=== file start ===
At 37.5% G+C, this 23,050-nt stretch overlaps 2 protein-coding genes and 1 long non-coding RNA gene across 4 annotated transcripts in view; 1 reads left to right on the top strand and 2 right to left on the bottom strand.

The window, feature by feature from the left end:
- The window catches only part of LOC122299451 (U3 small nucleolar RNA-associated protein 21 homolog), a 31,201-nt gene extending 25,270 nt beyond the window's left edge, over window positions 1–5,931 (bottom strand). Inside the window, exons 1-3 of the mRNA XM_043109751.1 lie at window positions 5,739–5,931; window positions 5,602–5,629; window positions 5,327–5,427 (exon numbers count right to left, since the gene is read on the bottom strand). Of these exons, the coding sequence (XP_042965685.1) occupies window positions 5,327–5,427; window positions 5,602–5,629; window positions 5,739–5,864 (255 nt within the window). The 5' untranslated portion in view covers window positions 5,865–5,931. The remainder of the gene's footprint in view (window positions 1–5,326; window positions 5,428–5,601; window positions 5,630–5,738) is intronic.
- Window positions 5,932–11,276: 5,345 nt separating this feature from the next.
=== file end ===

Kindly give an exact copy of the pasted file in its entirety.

At 37.5% G+C, this 23,050-nt stretch overlaps 2 protein-coding genes and 1 long non-coding RNA gene across 4 annotated transcripts in view; 1 reads left to right on the top strand and 2 right to left on the bottom strand.

The window, feature by feature from the left end:
- The window catches only part of LOC122299451 (U3 small nucleolar RNA-associated protein 21 homolog), a 31,201-nt gene extending 25,270 nt beyond the window's left edge, over window positions 1–5,931 (bottom strand). Inside the window, exons 1-3 of the mRNA XM_043109751.1 lie at window positions 5,739–5,931; window positions 5,602–5,629; window positions 5,327–5,427 (exon numbers count right to left, since the gene is read on the bottom strand). Of these exons, the coding sequence (XP_042965685.1) occupies window positions 5,327–5,427; window positions 5,602–5,629; window positions 5,739–5,864 (255 nt within the window). The 5' untranslated portion in view covers window positions 5,865–5,931. The remainder of the gene's footprint in view (window positions 1–5,326; window positions 5,428–5,601; window positions 5,630–5,738) is intronic.
- Window positions 5,932–11,276: 5,345 nt separating this feature from the next.